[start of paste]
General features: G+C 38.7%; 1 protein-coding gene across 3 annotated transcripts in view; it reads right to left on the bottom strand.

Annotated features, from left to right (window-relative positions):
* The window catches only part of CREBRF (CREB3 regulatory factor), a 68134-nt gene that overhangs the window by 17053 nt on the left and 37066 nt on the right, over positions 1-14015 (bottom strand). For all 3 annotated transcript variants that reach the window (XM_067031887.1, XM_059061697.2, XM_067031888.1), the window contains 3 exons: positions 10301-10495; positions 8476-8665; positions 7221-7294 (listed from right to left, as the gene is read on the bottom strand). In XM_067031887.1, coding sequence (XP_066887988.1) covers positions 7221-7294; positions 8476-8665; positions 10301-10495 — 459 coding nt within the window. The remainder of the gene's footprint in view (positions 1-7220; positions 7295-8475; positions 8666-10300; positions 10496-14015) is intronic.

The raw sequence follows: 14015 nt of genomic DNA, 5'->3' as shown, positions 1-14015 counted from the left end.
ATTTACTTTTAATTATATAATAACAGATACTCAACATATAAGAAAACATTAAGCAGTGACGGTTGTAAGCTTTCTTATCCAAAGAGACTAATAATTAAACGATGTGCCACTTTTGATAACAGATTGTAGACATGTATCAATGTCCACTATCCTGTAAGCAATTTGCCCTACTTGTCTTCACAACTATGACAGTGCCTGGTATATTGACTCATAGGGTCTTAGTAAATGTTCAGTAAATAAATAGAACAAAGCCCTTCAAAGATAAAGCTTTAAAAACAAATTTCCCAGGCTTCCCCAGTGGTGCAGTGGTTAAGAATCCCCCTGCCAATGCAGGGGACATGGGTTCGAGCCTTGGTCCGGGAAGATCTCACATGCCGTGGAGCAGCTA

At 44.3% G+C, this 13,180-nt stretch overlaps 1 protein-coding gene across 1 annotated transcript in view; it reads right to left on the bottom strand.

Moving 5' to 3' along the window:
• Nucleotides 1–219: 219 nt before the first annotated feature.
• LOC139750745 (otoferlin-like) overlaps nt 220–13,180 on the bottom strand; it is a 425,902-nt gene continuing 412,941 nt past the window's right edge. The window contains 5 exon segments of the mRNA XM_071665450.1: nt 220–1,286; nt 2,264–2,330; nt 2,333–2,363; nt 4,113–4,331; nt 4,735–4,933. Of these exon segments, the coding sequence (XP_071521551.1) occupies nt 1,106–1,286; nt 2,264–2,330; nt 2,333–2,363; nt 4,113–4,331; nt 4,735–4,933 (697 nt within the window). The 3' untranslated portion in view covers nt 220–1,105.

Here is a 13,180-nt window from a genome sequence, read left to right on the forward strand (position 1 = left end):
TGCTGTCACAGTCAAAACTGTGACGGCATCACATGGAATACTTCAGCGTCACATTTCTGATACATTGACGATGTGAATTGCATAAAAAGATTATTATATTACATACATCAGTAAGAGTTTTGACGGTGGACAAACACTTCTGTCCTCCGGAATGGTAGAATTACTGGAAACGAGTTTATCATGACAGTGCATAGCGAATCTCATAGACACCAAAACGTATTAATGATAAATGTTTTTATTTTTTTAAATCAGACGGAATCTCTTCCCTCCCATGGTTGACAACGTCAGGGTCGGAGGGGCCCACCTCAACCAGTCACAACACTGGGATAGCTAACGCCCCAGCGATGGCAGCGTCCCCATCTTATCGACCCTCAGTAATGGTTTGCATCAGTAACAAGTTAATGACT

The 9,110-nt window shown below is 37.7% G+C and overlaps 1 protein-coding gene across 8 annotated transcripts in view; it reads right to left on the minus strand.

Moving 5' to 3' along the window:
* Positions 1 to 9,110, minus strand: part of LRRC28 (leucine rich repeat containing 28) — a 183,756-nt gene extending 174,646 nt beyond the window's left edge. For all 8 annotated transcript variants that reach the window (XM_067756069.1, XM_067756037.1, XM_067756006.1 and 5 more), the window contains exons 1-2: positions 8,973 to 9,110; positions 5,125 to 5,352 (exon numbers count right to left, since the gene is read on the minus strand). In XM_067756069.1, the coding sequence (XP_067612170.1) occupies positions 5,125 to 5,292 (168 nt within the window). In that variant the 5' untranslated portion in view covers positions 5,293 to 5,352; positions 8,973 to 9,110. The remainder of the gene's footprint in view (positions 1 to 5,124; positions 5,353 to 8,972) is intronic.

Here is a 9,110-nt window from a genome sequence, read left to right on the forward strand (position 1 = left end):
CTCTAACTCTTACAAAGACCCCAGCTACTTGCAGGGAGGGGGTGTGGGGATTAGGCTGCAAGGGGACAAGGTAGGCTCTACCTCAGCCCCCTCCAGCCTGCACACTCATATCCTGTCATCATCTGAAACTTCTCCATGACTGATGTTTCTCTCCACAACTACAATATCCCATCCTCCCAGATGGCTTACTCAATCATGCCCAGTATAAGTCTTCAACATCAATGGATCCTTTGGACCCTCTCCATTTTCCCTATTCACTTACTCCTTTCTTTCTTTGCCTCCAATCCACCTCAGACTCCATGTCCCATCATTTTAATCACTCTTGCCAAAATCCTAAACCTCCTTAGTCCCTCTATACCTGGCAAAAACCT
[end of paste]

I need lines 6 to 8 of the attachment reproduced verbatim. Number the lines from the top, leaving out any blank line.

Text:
At 44.3% G+C, this 13,180-nt stretch overlaps 1 protein-coding gene across 1 annotated transcript in view; it reads right to left on the bottom strand.

Moving 5' to 3' along the window:
• Nucleotides 1–219: 219 nt before the first annotated feature.